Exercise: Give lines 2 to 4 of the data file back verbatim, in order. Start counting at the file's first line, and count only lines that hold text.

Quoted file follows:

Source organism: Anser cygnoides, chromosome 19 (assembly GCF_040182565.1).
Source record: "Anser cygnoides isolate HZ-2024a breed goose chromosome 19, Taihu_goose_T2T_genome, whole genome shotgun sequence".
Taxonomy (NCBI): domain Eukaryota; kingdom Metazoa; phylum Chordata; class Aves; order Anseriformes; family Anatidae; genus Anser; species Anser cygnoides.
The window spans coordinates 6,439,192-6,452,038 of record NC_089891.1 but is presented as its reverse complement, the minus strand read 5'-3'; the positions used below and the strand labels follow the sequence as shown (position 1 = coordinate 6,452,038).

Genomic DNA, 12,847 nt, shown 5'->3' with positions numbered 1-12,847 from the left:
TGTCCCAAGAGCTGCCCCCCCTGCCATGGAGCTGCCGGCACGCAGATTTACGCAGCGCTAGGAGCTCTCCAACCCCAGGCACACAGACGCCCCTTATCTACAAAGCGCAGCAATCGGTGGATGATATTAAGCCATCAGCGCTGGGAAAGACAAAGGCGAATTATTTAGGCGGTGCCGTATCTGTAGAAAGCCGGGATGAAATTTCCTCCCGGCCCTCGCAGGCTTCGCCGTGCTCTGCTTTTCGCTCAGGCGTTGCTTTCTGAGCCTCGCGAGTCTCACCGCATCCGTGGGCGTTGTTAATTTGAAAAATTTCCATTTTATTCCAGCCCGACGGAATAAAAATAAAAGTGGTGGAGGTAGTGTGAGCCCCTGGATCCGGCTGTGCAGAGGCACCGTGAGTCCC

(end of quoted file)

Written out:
Source record: "Anser cygnoides isolate HZ-2024a breed goose chromosome 19, Taihu_goose_T2T_genome, whole genome shotgun sequence".
Taxonomy (NCBI): domain Eukaryota; kingdom Metazoa; phylum Chordata; class Aves; order Anseriformes; family Anatidae; genus Anser; species Anser cygnoides.
The window spans coordinates 6,439,192-6,452,038 of record NC_089891.1 but is presented as its reverse complement, the minus strand read 5'-3'; the positions used below and the strand labels follow the sequence as shown (position 1 = coordinate 6,452,038).